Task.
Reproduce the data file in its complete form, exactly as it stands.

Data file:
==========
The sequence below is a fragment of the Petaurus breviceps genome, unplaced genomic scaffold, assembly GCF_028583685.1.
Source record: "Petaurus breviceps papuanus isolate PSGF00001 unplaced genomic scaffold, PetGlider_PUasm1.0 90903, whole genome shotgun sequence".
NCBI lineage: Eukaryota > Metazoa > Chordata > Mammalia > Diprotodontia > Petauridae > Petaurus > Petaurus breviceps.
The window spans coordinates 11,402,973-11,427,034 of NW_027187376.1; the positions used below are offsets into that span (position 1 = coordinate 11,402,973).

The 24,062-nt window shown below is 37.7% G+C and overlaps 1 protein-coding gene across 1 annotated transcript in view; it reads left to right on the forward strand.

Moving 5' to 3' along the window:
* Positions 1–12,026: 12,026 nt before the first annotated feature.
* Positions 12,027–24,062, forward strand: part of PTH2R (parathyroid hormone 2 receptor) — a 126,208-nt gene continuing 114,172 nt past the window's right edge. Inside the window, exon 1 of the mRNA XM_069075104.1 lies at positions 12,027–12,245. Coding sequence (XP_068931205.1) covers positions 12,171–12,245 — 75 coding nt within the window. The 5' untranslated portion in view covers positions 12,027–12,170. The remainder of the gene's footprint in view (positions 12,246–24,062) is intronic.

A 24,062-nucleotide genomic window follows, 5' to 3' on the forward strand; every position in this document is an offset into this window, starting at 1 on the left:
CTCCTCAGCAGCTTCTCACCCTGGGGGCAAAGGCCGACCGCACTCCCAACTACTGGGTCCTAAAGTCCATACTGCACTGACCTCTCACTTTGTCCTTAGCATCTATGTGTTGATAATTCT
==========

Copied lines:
The sequence below is a fragment of the Petaurus breviceps genome, unplaced genomic scaffold, assembly GCF_028583685.1.
Source record: "Petaurus breviceps papuanus isolate PSGF00001 unplaced genomic scaffold, PetGlider_PUasm1.0 90903, whole genome shotgun sequence".
NCBI lineage: Eukaryota > Metazoa > Chordata > Mammalia > Diprotodontia > Petauridae > Petaurus > Petaurus breviceps.
The window spans coordinates 11,402,973-11,427,034 of NW_027187376.1; the positions used below are offsets into that span (position 1 = coordinate 11,402,973).

The 24,062-nt window shown below is 37.7% G+C and overlaps 1 protein-coding gene across 1 annotated transcript in view; it reads left to right on the forward strand.

Moving 5' to 3' along the window:
* Positions 1–12,026: 12,026 nt before the first annotated feature.
* Positions 12,027–24,062, forward strand: part of PTH2R (parathyroid hormone 2 receptor) — a 126,208-nt gene continuing 114,172 nt past the window's right edge. Inside the window, exon 1 of the mRNA XM_069075104.1 lies at positions 12,027–12,245. Coding sequence (XP_068931205.1) covers positions 12,171–12,245 — 75 coding nt within the window. The 5' untranslated portion in view covers positions 12,027–12,170. The remainder of the gene's footprint in view (positions 12,246–24,062) is intronic.

A 24,062-nucleotide genomic window follows, 5' to 3' on the forward strand; every position in this document is an offset into this window, starting at 1 on the left:
CTCCTCAGCAGCTTCTCACCCTGGGGGCAAAGGCCGACCGCACTCCCAACTACTGGGTCCTAAAGTCCATACTGCACTGACCTCTCACTTTGTCCTTAGCATCTATGTGTTGATAATTCT